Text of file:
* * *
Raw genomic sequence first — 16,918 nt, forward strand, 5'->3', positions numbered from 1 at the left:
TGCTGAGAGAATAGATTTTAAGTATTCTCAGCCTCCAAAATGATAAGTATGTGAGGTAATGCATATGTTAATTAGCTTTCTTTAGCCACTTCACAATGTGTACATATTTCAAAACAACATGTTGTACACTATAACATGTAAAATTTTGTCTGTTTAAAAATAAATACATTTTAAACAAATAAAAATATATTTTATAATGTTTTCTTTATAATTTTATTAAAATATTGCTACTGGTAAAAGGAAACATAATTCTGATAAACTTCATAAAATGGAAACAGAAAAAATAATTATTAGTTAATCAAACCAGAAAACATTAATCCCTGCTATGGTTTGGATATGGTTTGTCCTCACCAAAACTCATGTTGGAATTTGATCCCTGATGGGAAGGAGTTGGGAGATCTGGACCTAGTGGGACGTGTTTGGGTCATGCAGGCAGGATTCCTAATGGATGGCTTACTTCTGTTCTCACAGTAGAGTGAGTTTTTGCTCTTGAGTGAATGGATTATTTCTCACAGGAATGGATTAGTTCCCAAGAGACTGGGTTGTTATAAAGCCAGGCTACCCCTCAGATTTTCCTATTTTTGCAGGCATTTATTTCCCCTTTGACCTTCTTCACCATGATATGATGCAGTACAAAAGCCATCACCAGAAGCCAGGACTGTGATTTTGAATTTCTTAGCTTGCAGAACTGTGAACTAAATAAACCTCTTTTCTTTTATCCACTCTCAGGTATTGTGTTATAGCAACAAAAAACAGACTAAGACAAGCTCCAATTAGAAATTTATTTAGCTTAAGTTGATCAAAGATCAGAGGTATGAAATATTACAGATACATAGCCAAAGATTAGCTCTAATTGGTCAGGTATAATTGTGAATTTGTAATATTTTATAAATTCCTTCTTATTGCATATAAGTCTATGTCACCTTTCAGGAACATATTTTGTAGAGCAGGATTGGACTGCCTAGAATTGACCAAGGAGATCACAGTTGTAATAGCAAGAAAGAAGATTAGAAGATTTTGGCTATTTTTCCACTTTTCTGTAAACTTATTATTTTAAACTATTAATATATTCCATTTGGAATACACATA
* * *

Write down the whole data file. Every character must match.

Raw genomic sequence first — 16,918 nt, forward strand, 5'->3', positions numbered from 1 at the left:
TGCTGAGAGAATAGATTTTAAGTATTCTCAGCCTCCAAAATGATAAGTATGTGAGGTAATGCATATGTTAATTAGCTTTCTTTAGCCACTTCACAATGTGTACATATTTCAAAACAACATGTTGTACACTATAACATGTAAAATTTTGTCTGTTTAAAAATAAATACATTTTAAACAAATAAAAATATATTTTATAATGTTTTCTTTATAATTTTATTAAAATATTGCTACTGGTAAAAGGAAACATAATTCTGATAAACTTCATAAAATGGAAACAGAAAAAATAATTATTAGTTAATCAAACCAGAAAACATTAATCCCTGCTATGGTTTGGATATGGTTTGTCCTCACCAAAACTCATGTTGGAATTTGATCCCTGATGGGAAGGAGTTGGGAGATCTGGACCTAGTGGGACGTGTTTGGGTCATGCAGGCAGGATTCCTAATGGATGGCTTACTTCTGTTCTCACAGTAGAGTGAGTTTTTGCTCTTGAGTGAATGGATTATTTCTCACAGGAATGGATTAGTTCCCAAGAGACTGGGTTGTTATAAAGCCAGGCTACCCCTCAGATTTTCCTATTTTTGCAGGCATTTATTTCCCCTTTGACCTTCTTCACCATGATATGATGCAGTACAAAAGCCATCACCAGAAGCCAGGACTGTGATTTTGAATTTCTTAGCTTGCAGAACTGTGAACTAAATAAACCTCTTTTCTTTTATCCACTCTCAGGTATTGTGTTATAGCAACAAAAAACAGACTAAGACAAGCTCCAATTAGAAATTTATTTAGCTTAAGTTGATCAAAGATCAGAGGTATGAAATATTACAGATACATAGCCAAAGATTAGCTCTAATTGGTCAGGTATAATTGTGAATTTGTAATATTTTATAAATTCCTTCTTATTGCATATAAGTCTATGTCACCTTTCAGGAACATATTTTGTAGAGCAGGATTGGACTGCCTAGAATTGACCAAGGAGATCACAGTTGTAATAGCAAGAAAGAAGATTAGAAGATTTTGGCTATTTTTCCACTTTTCTGTAAACTTATTATTTTAAACTATTAATATATTCCATTTGGAATACACATA